Return to roots for Wexford's Anne Doyle

By David tucker

Published 24/11/2015 | 00:00

Anne Doyle chatting to Ballindaggin native Seamus Rafter during the filming of the RTE series 'Ireland's Rising' in Ferns last month.
Anne Doyle chatting to Ballindaggin native Seamus Rafter during the filming of the RTE series 'Ireland's Rising' in Ferns last month.

FORMER RTE newsreader Wexford's Anne Doyle, is one of four household names returning to their home counties in Ireland's Rising, a new four-part series for RTÉ One.

The programme will explore the connections to their homes and ancestral counties to events in 1916, which Wexford featuring in the first episode which goes at 8.30 p.m. on Sunday, November 29.

Anne, Ryan Tubridy, Jim McGuinness and Fiona Shaw will travel to Wexford, Galway, Donegal and Cork to learn about their county's circumstances in 1916 and to discover how each county is planning to commemorate the centenary.

They will find out what was going on during that fateful week in April 100 years ago, how their own family lived at the time and will meet people who are commemorating the nation's turning point in diverse and creative ways.

Their assumptions will be challenged as they find out how the events of Easter week weren't just limited to Dublin and the GPO, hopefully prompting every county in the country to reflect on their own connections with 1916.

Hailing from Ferns, near Boolavogue and the Harrow, Anne was very aware of her county's rebel credentials but was interested to find out more about what transpired there on Easter week and why. Anne travelled to Enniscorthy where she learnt about how 300 rebels rose in Enniscorthy after receiving a direct order from the GPO which was delivered to them by their leader Peter Paul Galligan who travelled to Enniscorthy by bicycle under the cover of night. Anne meets with Colm Galligan, Peter Paul's son to find out more about his father's epic cycle.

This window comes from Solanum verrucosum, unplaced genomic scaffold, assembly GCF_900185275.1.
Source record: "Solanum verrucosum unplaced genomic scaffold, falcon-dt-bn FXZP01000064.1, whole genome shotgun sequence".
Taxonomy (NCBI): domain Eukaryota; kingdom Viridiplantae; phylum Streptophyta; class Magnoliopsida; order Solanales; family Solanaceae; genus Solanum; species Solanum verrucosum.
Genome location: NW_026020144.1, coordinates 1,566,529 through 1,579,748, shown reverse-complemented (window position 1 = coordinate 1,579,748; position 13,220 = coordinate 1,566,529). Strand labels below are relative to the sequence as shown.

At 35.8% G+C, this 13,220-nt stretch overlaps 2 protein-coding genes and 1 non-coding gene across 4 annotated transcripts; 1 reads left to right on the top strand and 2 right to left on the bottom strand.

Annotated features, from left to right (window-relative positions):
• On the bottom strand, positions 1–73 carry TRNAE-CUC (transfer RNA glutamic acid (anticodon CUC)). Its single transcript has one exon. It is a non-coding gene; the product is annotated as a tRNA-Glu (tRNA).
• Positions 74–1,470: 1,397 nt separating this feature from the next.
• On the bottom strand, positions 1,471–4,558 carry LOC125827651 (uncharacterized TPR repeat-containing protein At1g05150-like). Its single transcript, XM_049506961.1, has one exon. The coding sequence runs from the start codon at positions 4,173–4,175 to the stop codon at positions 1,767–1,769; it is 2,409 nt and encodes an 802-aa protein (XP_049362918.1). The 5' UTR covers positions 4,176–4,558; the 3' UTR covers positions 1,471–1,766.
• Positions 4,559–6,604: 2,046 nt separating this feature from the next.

Anne's own family were farm labourers in 1916. Her grandfather John was 35 when the Rising took place and would have been working long hours on the land when the Rising was being planned. Anne visits the farm where her grandfather worked and finds out more about the daily life of a farm labourer.

Anne spends time Ballinahallen Woods near Ferns to gain some insight into what it might have felt like for the Ferns Volunteers who waited there as confusion reined as to whether the Rising was going ahead or not.

She meets with local school children who are researching their ancestry as part of a short film that is being produced to commemorate 1916. She also meets with their elderly relatives in the 1916 museum and finds out about the research they are doing into their great grandparents or great great grandparents who rose during the Enniscorthy Rising. And Anne meets Felicity Hayes McCoy, a relative of one of the Cumann na mBan members who raised the tricolour over the Volunteer Headquarters, The Atheneum.

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